Effect of healthcare on mortality: Trends in avoidable mortality in Australia and comparisons with Western Europe

R. J. Korda, Jim R.G. Butler*

*Corresponding author for this work

    Research output: Contribution to journalArticlepeer-review

    35 Citations (Scopus)

    Abstract

    Objectives: Using the concept of avoidable mortality, international studies suggest that healthcare has been effective in reducing mortality. This paper provides an analysis of avoidable mortality in Australia and compares trends with those of Western Europe. Methods: Using unit-record mortality data, we calculated avoidable mortality rates in Australia for 1968-2001. We partitioned avoidable causes into three categories: those amenable to medical care; those mainly responsive to health policy; and ischaemic heart disease. We used Poisson regression to model the trends. We compared trends with those of nine European countries using published data. Results: Total avoidable death rates fell by 68% in females and 72% in males. The corresponding non-avoidable death rates fell by 35 and 33%. The annual declines in avoidable mortality rates were: 3.47% [95% confidence intervals (CI) 3.44-3.50%] in males and 3.89% (95% CI 3.86-3.91%) in females. For non-avoidable mortality rates, the annual declines were 1.09% (95% CI 1.05-1.13%) and 0.95% (95% CI 0.92-0.98%), respectively. In females, declines in death rates from causes amenable to medical care contributed 54% to the decline in avoidable mortality rates, ischaemic heart disease contributed 45%, and causes responsive to health policy intervention contributed 1%. In males, the corresponding contributions were 32, 57 and 11%. These rates, and the declines between 1980 and 1998, were comparable with selected European countries, with Australia's ranking improving over the period. Conclusion: Trends in avoidable mortality in Australia suggest that the Australian healthcare system has been effective in improving population health. Australia's experience compares favourably with that of Europe.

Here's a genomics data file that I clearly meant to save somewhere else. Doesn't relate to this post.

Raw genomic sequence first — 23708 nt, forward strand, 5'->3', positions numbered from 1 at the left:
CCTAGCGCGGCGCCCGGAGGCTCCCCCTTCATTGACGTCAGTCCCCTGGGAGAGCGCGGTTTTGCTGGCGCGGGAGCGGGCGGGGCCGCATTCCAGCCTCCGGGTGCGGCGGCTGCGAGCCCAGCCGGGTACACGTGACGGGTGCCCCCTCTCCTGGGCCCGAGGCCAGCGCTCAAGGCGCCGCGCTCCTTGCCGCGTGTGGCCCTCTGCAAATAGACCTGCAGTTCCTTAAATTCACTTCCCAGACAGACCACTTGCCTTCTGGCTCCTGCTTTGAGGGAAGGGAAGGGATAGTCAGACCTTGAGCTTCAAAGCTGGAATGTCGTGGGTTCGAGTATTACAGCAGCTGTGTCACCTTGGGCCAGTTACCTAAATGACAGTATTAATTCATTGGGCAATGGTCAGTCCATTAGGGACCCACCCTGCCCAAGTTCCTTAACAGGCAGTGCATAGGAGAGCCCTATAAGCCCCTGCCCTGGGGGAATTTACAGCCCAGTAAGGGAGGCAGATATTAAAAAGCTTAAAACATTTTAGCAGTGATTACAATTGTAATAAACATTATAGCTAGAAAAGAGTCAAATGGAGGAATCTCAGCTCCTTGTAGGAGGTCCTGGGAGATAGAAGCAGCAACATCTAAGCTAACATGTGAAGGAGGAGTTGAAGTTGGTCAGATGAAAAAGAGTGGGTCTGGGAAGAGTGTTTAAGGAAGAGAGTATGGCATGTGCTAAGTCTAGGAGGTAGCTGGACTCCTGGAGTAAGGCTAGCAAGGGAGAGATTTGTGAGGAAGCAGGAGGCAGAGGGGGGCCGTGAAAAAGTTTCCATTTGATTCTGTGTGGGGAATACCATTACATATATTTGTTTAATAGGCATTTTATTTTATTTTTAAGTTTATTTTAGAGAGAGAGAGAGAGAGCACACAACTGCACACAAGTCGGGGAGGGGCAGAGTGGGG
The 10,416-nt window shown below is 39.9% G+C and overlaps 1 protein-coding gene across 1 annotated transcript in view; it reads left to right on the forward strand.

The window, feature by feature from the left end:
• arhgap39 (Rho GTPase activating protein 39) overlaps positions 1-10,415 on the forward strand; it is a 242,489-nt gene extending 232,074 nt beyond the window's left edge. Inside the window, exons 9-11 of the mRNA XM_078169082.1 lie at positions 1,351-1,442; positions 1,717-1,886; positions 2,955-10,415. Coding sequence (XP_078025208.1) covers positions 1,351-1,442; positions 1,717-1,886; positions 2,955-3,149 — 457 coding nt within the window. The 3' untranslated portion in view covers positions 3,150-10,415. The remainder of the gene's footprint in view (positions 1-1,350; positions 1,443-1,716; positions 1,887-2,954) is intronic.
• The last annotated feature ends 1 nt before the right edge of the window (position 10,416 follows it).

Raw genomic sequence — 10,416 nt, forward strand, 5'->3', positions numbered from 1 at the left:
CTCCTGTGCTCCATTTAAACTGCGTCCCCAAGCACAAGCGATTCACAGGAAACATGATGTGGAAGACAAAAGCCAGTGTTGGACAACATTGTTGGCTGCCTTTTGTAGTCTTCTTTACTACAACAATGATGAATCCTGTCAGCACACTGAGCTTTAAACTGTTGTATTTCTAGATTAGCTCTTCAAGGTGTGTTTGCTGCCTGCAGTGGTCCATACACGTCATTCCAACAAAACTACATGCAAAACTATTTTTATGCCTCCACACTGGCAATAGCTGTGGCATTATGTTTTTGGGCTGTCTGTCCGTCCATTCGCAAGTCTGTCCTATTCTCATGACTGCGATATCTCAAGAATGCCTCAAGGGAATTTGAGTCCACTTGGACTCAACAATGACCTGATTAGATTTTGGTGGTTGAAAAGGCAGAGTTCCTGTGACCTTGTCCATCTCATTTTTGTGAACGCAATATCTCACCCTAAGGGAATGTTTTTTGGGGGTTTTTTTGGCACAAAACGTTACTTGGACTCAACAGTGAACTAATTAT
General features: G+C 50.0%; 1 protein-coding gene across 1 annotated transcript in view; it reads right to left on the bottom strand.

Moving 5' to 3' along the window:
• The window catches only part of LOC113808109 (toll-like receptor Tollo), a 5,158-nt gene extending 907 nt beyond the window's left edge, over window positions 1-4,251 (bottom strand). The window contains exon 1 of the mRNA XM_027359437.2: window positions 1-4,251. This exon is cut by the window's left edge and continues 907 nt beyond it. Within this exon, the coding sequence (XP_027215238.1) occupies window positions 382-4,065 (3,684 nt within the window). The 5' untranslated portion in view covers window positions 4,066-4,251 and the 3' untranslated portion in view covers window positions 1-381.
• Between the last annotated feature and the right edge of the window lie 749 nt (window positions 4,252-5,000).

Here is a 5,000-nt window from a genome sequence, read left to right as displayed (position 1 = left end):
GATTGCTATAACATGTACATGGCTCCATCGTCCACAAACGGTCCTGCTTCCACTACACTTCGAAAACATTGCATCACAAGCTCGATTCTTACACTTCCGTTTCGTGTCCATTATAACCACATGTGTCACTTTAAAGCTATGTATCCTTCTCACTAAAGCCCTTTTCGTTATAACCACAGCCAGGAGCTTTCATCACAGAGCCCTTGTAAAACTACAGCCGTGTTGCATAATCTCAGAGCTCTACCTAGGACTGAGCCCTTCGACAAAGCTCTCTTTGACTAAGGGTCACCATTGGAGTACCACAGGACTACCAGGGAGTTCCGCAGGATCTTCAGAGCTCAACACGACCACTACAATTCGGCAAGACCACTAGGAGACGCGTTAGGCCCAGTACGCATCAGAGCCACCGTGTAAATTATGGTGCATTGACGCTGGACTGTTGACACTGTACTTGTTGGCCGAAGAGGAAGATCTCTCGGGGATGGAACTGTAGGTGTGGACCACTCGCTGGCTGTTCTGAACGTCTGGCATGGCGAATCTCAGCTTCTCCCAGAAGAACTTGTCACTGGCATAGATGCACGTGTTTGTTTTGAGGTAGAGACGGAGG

Original languageEnglish
    Pages (from-to)95-105
    Number of pages11
    JournalPublic Health
    Volume120
    Issue number2
    DOIs
    Publication statusPublished - Feb 2006

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